QUESTION: What is quantified surgery?
Smarr: We're living through a digital transformation in medicine, and that means we can make use of more data about our bodies than we ever could before, including 3D versions of imaging technologies. The question is, how can we use that data to minimize the risk of surgery, to have better outcomes? That was the experiment that we set out to try to work on here.
QUESTION: What exactly was the experiment?
Smarr: We had been working at
Calit2 for a number of years on taking sets of MRI or CT scan slices and turning them into “transparent Larry,” a three-dimensional model of me. In Calit2’s virtual reality facility, I've given many (virtual) tours through my body. But, until a date was set for my surgery and it sunk in that I was going to get my colon resected, it hadn't occurred to me that we could use (all of that imaging data) as a pre-surgical planning tool.
QUESTION: What happens now when most patients come to you needing surgery?
Ramamoorthy: Currently, when a patient presents to us in our clinic, they come in with a series of complaints and a question as to whether surgery will make things better. We rely on three main sources for information.
You talk to the patient, get a sense of what and where their symptoms are, if they have pain here or there, how long they've had symptoms, what makes it better or worse, etc.
Then there is the physical exam. Can we palpate something? Do we feel something in the suspect area? Is there other evidence of disease on exam? Are there other findings that might impact surgery for example body habitus or previous incisions?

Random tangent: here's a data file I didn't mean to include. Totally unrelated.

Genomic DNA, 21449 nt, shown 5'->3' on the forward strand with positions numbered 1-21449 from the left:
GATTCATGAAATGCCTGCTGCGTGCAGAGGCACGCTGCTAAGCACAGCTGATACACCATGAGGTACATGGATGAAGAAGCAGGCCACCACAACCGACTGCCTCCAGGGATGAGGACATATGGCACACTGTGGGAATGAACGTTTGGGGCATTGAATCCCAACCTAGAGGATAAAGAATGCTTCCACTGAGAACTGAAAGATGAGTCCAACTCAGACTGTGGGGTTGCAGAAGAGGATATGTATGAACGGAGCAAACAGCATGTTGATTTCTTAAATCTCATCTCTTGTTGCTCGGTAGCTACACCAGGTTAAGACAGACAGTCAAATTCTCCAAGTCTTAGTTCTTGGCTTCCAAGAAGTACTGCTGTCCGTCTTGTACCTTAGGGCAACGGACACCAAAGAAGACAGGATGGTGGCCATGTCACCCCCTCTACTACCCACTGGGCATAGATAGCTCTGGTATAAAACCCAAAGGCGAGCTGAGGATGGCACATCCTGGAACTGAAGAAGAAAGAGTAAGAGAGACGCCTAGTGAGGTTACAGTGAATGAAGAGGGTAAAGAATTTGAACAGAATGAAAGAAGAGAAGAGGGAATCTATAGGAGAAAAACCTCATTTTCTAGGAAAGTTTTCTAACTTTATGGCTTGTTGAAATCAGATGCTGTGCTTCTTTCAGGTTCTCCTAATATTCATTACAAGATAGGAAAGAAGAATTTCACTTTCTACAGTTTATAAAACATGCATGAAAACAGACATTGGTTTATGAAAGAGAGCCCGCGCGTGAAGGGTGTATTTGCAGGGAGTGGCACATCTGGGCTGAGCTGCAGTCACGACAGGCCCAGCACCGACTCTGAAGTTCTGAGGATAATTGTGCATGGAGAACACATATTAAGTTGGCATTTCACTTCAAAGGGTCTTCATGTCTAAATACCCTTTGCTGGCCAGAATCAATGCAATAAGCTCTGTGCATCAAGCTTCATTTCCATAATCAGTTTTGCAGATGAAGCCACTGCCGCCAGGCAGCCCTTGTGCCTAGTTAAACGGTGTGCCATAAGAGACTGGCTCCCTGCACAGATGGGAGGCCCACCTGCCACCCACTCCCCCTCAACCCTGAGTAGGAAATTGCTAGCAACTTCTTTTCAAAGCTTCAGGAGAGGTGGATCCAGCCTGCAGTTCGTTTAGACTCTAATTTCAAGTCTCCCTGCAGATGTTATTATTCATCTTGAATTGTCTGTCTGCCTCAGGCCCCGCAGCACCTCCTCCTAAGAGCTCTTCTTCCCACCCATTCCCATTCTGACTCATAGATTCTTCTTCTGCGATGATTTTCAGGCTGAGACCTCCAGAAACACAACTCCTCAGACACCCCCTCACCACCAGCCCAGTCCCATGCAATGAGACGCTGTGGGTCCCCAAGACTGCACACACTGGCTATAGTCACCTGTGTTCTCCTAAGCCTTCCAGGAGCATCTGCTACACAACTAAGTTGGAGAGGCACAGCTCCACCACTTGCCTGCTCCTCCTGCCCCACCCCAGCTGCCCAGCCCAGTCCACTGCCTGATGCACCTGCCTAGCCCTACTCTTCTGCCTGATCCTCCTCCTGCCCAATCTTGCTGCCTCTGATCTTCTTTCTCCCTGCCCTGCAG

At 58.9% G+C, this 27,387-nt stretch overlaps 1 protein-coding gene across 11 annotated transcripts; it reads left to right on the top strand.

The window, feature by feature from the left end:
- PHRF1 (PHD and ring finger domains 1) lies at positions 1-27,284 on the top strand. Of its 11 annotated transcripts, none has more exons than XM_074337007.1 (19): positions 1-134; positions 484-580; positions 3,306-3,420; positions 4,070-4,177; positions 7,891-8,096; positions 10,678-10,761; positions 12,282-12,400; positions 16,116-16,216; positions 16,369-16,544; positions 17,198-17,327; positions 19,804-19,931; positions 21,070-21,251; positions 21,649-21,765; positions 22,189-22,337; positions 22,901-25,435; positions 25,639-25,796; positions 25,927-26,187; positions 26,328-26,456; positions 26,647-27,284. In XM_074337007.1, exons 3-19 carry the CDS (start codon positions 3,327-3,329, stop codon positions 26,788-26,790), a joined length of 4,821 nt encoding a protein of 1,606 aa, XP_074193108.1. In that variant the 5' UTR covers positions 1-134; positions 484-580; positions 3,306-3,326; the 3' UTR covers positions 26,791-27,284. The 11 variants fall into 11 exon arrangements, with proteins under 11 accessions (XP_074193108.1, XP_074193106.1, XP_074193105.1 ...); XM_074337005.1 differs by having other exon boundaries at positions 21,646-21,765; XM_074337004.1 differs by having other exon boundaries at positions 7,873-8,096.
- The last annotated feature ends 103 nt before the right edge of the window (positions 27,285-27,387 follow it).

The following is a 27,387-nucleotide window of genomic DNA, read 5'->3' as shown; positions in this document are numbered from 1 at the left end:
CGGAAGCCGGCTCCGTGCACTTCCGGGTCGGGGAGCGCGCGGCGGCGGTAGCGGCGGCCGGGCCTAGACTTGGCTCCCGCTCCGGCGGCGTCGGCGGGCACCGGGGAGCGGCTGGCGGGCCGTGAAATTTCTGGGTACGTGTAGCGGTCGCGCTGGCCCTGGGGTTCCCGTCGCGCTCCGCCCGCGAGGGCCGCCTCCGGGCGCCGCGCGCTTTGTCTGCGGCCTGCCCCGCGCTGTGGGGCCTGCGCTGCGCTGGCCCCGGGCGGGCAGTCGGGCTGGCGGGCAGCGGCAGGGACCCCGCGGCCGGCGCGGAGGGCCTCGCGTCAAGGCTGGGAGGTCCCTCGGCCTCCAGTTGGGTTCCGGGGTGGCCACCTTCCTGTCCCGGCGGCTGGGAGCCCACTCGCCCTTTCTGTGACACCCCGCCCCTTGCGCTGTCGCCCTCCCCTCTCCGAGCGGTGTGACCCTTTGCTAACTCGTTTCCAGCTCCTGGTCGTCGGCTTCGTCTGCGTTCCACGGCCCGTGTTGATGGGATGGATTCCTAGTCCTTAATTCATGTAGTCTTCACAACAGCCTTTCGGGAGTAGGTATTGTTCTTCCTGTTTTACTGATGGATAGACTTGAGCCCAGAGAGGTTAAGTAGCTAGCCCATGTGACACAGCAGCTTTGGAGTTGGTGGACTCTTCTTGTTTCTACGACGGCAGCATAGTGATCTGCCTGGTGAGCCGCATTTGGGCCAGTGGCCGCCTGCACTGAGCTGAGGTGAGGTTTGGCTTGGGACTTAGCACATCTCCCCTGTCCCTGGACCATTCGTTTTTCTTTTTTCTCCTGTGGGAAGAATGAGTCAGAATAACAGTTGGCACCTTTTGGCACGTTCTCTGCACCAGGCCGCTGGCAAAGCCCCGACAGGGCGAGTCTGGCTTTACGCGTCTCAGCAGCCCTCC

The final piece of information are the diagnostic studies, laboratory studies like blood tests and X-rays that help us see within and understand what's going on internally.
For the most part, we get a lot of information from these three sets of information. Certainly our imaging studies help us understand in two dimensions what's happening inside a patient's abdomen, for example. Putting it all together we know where the pathology will be and where we have to go—and most of the time, what we have to do.
We then apply our standard surgical principles, experience and knowledge to approaching the problem. Do we really have a very personalized, detailed, three dimensional understanding of what's going on with a patient’s anatomy? No. It would be really nice to have that known before we get into the operating room.
QUESTION: So how exactly did things progress?
Ramamoorthy: Larry asked me, “How do you plan the surgery? Where are you going to go in there? What are you going to do?” And I explained to him what we do currently. And he said, “Oh my God! You know, I think I can help you. I think we can increase the amount of information you have going into this operation. I think I can help you visualize what's going on in my body to help improve and optimize the operative experience for both of us.”
As a surgeon, you bring a lot of experience and knowledge to the table. You walk into the OR and you say, “There's nothing that I can't handle.” Which it true. But, wouldn't you rather be prepared for what you're going to encounter in the moment? I mean, who goes into a football game without having studied the opponent's typical patterns and made a strategy for what they're going to do? We do that now, but if you don't know what you will encounter or are going to encounter, how can you plan properly for how you are going to approach it?